Prioritizing Privacy: Managing Tracking Technologies
- By Linnette Attai
When doing the work to protect student data privacy, a school district's first priority is often to focus on the most sensitive information, such as Social Security numbers, financial information or health data, and ensure that information is adequately protected. Once that work is complete, districts are able to address appropriate protection measures for other important data, including student contact information, grades, test scores and more. It is an almost never-ending funnel of information to cover, and it often cannot all be addressed at once.
Given the already wide array of responsibilities that school systems face and the limited resources they possess, it is critical to prioritize the work based on a threat matrix, as previously discussed by CoSN.
Not to be forgotten in all of this, however, is data that are passively collected through tracking technologies used by various applications, including the school system website. Common situations that involve the use of tracking technologies include serving the website content to a user, understanding how a website is used, understanding if a website or application is functioning properly, providing users with the ability to easily interact with social media through a website or other online platform, as well as serving advertising.
All tracking technologies have privacy implications. Whether those implications would be problematic for your school system often depends on what third parties are used to perform those functions, how they are configured and if the user is an adult or a student.
The first step in understanding if your tracking technologies are being used in ways that are appropriate and aligned with your legal responsibilities is to know what is being done and by whom. Doing so will help you make smart decisions about what third parties to permit and how to keep control over your data ecosystem. To get started, download the CoSN (the Consortium for School Networking) District Application Inventory Worksheet and take an inventory of not only the third parties operating on your website, but all of your key district applications.
With your inventory in hand, consider whether all of the tracking technologies are permitted by current privacy laws and your district policies. It's often easiest to start this work by examining your school system website. What third parties are operating on your site? What is the purpose for each, and what data are they collecting to do the work? Are they doing something more with the data than providing the service to your district? If so, can they be configured differently to address the issue or not? Answering these questions will empower you to make well-informed decisions about what should be on your website.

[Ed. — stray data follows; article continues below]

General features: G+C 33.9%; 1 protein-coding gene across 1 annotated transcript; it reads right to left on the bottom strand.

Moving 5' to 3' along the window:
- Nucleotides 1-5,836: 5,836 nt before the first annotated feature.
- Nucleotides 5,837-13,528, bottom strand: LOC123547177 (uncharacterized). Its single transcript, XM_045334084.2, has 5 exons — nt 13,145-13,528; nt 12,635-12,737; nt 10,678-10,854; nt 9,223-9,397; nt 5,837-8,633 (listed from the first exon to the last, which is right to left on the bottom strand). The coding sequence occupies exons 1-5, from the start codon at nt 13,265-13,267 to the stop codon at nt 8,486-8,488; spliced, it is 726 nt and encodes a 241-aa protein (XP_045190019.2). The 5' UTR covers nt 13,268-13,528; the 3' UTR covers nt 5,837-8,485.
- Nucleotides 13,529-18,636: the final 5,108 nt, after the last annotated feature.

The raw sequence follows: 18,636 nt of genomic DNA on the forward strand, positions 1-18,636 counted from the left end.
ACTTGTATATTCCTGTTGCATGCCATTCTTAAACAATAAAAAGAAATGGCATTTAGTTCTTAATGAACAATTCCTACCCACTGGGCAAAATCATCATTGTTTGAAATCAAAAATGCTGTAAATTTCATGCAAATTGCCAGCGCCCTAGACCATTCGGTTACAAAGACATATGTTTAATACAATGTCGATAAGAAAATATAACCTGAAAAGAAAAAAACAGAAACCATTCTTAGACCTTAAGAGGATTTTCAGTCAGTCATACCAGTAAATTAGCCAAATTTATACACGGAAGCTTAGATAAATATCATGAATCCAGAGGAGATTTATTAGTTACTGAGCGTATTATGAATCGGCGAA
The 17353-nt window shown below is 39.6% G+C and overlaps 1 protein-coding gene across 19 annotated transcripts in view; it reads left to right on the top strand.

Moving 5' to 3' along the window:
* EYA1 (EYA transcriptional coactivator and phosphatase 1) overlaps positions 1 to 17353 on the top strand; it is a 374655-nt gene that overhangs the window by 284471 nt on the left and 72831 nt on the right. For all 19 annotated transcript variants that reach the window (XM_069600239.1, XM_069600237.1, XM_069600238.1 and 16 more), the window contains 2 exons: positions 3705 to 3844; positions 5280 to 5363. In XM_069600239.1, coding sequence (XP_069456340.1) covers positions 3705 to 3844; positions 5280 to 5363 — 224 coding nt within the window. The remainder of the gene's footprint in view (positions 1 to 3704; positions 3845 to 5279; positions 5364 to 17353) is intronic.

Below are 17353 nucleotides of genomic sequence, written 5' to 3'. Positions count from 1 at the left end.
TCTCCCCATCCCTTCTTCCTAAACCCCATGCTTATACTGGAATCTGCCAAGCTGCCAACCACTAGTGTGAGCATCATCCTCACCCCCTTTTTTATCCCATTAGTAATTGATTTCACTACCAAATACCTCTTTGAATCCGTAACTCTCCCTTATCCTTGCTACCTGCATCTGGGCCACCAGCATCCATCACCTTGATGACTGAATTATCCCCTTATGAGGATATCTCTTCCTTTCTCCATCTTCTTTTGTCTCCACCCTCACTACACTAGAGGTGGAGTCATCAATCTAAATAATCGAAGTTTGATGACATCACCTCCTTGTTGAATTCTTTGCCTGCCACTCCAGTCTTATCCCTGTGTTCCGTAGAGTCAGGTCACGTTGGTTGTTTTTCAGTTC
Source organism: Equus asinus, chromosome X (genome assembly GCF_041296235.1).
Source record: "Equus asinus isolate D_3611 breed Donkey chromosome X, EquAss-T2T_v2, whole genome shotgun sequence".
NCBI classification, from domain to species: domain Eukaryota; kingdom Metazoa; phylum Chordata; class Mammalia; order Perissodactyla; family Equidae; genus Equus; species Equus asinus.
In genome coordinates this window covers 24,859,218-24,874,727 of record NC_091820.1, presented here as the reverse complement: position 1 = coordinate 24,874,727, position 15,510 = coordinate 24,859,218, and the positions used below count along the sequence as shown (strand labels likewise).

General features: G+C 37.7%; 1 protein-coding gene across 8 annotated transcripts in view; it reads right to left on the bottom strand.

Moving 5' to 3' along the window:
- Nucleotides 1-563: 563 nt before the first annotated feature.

We have found value in using selective third-party applications integrated into our website. We try to stay aware of what tracking elements are captured by the products, but that requires due diligence to understand. It's a significant undertaking, but we are constantly improving. We work diligently to review our third-party integrations and to inform our visitors about them and about the data they may capture. – Louis McDonald, Director, Technology Services, Fauquier County Public Schools
Many districts rely on the hosting provider or developer to manage their websites, but remember that they are also your third-party service provider. While they may be able to provide you with answers to some of your questions about the tracking technologies that are being used, they do not own or operate the site – you do, and what ends up on the site is your responsibility.
Once you've successfully managed this work on your own website, you will be better informed and better equipped to examine how other technology providers are operating, improving the maturity of your district's privacy program as you go.
For more information on tracking technologies and how to manage your school system website, check out these resources from CoSN.
Linnette Attai is project director for the CoSN Protecting Privacy in Connected Learning Initiative and the Trusted Learning Environment Seal Program. She is also president of PlayWell, LLC compliance consulting.